Leebron highlights innovation at spring town hall

Leebron highlights innovation at spring town hall

Rice President David Leebron reminded an audience of more than 400 at the May 7 town hall meeting that Rice must constantly strive to innovate, adhere to its core principles and invest wisely if it is to remain one of the best values in higher education.

“This is a very competitive environment,” Leebron said to a packed audience at Rice Memorial Center’s Grand Hall. “We need to constantly ask ourselves, ‘How can we better achieve research excellence?’ ‘How can we better achieve teaching excellence?'”

In a 40-minute presentation, Leebron reiterated Rice’s mission, strengths, values and core commitments, and he described some of the recent and upcoming changes that Rice is undertaking to address its priorities for the new century.

He said Rice must continue to be accessible and affordable, provide a distinct undergraduate experience, excel in research and graduate education and make an impact on the world.

“That impact comes, in part, from the research that we do, and in part from the education we give,” Leebron said. “Education is changing, and it’s changing in particular with respect to the idea that we need to be educating our students for impact.”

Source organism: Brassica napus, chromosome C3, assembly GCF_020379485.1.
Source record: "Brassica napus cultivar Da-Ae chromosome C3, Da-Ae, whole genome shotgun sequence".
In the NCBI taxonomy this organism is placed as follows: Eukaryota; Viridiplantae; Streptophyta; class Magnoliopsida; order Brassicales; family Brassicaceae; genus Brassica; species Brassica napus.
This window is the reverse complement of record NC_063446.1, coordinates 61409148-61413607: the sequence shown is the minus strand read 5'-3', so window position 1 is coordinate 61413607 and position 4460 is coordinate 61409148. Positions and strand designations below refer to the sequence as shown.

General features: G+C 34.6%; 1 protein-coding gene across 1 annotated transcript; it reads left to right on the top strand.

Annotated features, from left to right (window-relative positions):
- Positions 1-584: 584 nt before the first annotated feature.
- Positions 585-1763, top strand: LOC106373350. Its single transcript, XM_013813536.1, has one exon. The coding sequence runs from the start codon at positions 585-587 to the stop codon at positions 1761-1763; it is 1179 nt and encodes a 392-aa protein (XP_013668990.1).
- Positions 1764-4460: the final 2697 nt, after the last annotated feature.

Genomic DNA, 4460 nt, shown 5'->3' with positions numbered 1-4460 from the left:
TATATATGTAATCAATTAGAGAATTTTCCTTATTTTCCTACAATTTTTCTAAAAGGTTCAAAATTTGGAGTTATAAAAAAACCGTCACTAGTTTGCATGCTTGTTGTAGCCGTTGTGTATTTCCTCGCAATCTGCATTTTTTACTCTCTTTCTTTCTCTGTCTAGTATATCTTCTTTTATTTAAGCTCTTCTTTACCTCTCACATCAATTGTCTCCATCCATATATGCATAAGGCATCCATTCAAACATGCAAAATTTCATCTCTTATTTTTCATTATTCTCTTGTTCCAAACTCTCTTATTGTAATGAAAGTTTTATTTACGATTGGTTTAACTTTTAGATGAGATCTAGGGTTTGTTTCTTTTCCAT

He said one of the most dramatic shifts is in student perception of the value of educational experiences outside the classroom. Thirty years ago, students believed that three-fourths of the value of their education was from classroom instruction and related activities, but today’s students say more than half the value of undergraduate education comes from other activities.

“This is not in the future,” Leebron said. “What they expect now is all these other things, like mentoring, leadership opportunities, internships, research experience and international experience. Those are all the things they expect now that will make up a majority of the value they see in their experience.” Leebron emphasized that students still regard the quality of their classroom experience as extremely important, but they expect the additional opportunities as well.

David Leebron at 2015 Spring town hall

David Leebron reiterated Rice's mission, strengths, values and core commitments at the spring town hall meeting. Photo by Jeff Fitlow

Leebron said Rice is well positioned financially to meet the challenges of the changing landscape in higher education. He said the university’s AAA credit rating was recently reaffirmed. In addition, the university’s endowment has recovered and grown since the 2008 financial crisis.

While the recovery will support some increased endowment spending, Leebron said, Rice must be diligent in controlling expenses and making wise investments and allocating resources to where they are needed most.